Introducing Demutualization and Listing as a Mean to Improve the Management of Chinese Stock Exchanges

22 Pages Posted: 26 Oct 2006

See all articles by Kwek Ping Yong

Kwek Ping Yong

University of Pennsylvania - The Wharton School

Kelvin Fu


Date Written: October 2006


China is attracting a lot of attention from the rest of the world for a very good reason. There is much talk all around, discussing about the potential of this far eastern dragon, the likely impacts she will have on the world economy. Undeniably, China is the fastest growing economy on the planet, achieving more than 7 percent GDP growth since 1991. It seems like there is no stopping this giant. But if the picture is all so rosy, what is causing the reluctance of institutional investors from pouring their money into the Chinese exchanges? What are the factors that are constraining China's growth? And how will the solutions to these problems bring about greater benefits for the people in China and the rest of the world?

The fundamental problem with the exchanges lies with the issue of corporate governance. There are tons of negative publicity about insider trading, related party transaction and asset stripping by listed companies in the Chinese media, which has greatly impacted investors' confidence. Moreover the existence of non-tradable shares, accounting for more than 60% of all the shares issued on the exchanges has been the greatest impediment to the development of China's equity market. Traditionally, owners of non-tradable shares do not have a chance to realize the value of their shares in the market. As a result, many will abuse their executive power and participate in activities or awarding contracts that will lead to their personal monetary gains.

Currently the authorities are involved in a series of shares reforms to rectify the situation. The process of share reforms will indeed bring about improvements to the existing split share structure of most listed companies. However to fully alleviate the lack of corporate governance in the exchanges, implementing the split share reform is not an adequate measure, because the exchanges will still lack the motivation to closely monitor the listed companies. Hence we propose that the two stock exchanges, after going through a successful reform, to go for demutualization follow by listing on the Hong Kong Stock Exchange.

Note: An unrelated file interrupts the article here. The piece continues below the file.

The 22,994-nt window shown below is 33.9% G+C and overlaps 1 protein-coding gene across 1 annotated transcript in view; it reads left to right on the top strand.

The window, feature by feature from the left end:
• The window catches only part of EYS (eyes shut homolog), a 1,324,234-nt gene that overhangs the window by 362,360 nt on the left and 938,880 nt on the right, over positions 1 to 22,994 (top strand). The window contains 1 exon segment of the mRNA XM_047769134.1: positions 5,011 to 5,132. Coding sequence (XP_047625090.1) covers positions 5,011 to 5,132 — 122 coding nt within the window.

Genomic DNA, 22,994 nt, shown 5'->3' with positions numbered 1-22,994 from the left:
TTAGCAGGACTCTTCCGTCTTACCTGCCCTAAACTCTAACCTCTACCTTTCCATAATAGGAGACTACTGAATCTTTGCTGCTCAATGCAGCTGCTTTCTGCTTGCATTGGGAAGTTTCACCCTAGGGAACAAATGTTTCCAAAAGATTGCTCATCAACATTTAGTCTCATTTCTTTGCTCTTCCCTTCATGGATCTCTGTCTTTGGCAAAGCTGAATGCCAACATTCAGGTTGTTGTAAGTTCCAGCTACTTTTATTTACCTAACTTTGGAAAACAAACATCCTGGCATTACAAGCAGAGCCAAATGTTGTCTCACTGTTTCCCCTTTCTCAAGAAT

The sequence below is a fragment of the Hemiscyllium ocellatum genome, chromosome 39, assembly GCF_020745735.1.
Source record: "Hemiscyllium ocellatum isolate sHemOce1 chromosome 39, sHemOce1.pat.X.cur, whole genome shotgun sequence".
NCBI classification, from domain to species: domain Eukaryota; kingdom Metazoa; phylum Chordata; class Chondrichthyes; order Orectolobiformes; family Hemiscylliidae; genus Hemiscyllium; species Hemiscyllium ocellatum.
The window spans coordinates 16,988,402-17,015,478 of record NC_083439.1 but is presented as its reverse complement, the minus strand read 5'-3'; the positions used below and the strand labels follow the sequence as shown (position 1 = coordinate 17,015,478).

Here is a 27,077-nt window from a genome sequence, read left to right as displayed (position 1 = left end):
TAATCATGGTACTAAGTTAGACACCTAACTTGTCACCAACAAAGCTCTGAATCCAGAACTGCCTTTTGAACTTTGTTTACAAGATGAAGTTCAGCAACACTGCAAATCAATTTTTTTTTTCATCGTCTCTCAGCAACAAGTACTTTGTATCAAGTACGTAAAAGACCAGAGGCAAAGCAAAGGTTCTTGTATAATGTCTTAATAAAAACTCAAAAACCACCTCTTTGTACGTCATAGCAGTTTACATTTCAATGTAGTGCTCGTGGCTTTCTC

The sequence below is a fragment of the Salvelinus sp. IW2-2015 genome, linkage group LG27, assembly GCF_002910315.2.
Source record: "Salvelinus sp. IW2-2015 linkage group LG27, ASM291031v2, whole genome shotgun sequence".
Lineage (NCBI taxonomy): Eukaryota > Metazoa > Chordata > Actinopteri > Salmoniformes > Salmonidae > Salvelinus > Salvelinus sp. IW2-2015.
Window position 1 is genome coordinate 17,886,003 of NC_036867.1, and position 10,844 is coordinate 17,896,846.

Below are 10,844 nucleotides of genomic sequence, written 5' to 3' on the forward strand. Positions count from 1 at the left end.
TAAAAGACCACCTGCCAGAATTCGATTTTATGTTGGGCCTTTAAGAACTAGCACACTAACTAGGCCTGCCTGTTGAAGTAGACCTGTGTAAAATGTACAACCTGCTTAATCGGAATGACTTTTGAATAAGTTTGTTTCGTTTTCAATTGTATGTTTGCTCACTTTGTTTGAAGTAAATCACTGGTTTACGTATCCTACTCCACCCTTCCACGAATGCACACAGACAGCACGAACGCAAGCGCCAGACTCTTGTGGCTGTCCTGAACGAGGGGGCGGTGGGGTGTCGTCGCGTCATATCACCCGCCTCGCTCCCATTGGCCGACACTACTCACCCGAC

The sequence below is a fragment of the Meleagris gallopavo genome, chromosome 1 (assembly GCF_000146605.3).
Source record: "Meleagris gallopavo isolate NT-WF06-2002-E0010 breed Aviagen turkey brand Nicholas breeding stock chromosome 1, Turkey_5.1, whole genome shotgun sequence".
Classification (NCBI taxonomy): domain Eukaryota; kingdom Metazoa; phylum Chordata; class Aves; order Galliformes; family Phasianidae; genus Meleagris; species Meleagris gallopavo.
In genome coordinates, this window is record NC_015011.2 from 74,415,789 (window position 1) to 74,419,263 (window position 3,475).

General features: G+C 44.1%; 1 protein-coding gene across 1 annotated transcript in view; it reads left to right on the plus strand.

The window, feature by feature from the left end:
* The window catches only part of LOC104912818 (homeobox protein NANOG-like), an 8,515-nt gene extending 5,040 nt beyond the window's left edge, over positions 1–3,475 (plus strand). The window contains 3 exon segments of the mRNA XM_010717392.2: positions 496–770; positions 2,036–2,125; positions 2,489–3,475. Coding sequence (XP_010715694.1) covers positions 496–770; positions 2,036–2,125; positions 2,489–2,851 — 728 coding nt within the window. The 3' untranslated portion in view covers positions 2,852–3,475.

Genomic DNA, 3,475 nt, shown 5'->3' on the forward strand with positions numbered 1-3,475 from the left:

The listing act will not only bring about better corporate governance to the Chinese exchanges thereby increasing foreign investors' confidence, it will also fuel the growth of other local financial institutions, entice the public to take out their savings to invest, the exchanges can have more money to invest in high-tech infrastructure, improve service quality of investor relations and more incentive for the Chinese government to lift the capital control etc. The benefits are plentiful but most importantly it will create a more even distribution of income, thereby relieving the poverty pressure and increase the living standards of the majority of Chinese citizens.

To evaluate the benefits that a possible demutualization and listing of the Chinese stock exchanges will be the main angle in this paper. It will also seek to give a future outlook of what can be expected after the demutualization and listing take place, and how it will impact the world economy as a whole and the benefits which it will bring for the Chinese communities. Maybe till then, we can see the dragon of the Far East unleash the fullest potential and establishing itself as the economic power house of the world.

Keywords: China, Stock, Exchange, Demutualization, Listing, corporate governance

JEL Classification: G18

Suggested Citation

Yong, Kwek Ping and Fu, Kelvin, Introducing Demutualization and Listing as a Mean to Improve the Management of Chinese Stock Exchanges (October 2006). Available at SSRN: or

Kwek Ping Yong (Contact Author)

University of Pennsylvania - The Wharton School ( email )

3641 Locust Walk
Philadelphia, PA 19104-6365
United States

Kelvin Fu

Inventis ( email )


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